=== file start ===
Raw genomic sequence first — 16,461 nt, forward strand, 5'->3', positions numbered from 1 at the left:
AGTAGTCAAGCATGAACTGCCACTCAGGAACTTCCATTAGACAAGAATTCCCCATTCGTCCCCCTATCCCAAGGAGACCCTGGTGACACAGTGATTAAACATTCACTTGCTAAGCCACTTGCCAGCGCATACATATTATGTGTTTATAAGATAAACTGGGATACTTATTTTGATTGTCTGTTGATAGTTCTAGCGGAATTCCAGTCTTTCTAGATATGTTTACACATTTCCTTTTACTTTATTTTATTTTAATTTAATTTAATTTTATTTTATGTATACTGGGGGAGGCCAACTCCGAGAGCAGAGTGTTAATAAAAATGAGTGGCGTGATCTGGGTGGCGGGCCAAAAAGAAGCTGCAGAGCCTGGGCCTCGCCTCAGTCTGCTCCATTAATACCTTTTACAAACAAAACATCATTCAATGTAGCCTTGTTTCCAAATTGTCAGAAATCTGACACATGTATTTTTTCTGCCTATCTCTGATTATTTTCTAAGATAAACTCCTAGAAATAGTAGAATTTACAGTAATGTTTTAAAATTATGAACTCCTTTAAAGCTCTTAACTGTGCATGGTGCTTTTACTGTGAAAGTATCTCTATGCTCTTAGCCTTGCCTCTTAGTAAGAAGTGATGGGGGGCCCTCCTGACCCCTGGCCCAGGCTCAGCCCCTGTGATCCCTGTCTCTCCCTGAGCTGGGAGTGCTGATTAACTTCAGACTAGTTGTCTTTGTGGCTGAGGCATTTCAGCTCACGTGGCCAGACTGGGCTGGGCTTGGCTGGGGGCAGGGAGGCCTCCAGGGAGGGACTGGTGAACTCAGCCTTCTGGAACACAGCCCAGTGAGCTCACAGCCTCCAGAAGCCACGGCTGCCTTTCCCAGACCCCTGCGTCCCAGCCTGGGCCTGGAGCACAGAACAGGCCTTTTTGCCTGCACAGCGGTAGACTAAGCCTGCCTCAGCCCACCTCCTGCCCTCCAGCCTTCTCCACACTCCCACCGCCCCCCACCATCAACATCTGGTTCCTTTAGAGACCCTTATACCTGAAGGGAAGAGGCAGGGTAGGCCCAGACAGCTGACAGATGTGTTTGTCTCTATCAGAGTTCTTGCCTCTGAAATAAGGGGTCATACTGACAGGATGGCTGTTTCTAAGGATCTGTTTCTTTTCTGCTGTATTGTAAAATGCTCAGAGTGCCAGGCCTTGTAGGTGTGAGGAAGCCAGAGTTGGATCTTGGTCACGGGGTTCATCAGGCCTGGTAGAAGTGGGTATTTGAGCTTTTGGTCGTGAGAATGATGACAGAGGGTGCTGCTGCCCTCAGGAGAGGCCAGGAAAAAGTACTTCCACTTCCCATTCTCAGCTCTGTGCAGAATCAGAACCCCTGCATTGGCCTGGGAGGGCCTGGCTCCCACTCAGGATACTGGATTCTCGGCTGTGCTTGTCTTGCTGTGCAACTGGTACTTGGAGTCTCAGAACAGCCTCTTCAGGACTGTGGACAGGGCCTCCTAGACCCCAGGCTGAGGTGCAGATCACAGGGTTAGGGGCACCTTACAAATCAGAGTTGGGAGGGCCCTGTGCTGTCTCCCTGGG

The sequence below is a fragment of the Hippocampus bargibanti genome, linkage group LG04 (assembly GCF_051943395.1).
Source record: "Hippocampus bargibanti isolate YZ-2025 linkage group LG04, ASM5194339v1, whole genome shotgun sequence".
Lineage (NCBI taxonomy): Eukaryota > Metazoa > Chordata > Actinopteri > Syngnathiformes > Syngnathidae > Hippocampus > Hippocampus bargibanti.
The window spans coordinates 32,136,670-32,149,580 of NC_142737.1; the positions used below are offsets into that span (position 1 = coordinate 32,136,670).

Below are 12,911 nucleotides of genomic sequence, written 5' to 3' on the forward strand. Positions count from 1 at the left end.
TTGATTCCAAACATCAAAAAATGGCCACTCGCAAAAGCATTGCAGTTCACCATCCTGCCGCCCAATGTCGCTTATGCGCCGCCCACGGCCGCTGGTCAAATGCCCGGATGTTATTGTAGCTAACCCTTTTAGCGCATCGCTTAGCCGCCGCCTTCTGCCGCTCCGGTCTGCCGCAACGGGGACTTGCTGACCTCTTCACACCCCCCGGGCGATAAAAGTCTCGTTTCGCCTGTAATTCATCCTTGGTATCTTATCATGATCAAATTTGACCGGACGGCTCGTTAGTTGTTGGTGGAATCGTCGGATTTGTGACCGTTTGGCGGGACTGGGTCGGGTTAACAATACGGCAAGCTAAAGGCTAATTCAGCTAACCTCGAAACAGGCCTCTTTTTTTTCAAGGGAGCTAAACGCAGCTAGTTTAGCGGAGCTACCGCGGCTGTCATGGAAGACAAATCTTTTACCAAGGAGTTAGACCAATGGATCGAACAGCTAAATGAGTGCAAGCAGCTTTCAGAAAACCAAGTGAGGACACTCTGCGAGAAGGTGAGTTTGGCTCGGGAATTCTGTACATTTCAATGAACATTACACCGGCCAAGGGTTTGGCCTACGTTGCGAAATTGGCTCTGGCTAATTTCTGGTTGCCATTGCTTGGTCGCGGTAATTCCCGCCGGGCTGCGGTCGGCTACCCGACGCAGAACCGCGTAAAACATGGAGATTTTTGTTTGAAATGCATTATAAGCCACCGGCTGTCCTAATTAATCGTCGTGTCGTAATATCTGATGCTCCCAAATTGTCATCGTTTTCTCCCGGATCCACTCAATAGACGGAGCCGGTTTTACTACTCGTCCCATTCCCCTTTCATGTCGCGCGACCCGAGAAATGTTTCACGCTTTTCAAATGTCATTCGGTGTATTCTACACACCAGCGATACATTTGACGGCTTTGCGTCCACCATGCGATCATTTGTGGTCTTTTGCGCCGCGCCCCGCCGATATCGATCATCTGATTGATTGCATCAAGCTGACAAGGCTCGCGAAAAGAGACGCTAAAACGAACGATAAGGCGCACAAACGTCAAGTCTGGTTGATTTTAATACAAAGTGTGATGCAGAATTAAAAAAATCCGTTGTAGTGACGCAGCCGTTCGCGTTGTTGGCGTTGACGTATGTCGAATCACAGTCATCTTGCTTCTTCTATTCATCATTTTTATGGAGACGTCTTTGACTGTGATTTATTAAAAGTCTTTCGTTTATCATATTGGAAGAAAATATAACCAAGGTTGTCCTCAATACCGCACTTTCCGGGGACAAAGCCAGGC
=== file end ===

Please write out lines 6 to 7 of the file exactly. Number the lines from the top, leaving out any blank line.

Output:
The window spans coordinates 32,136,670-32,149,580 of NC_142737.1; the positions used below are offsets into that span (position 1 = coordinate 32,136,670).

Below are 12,911 nucleotides of genomic sequence, written 5' to 3' on the forward strand. Positions count from 1 at the left end.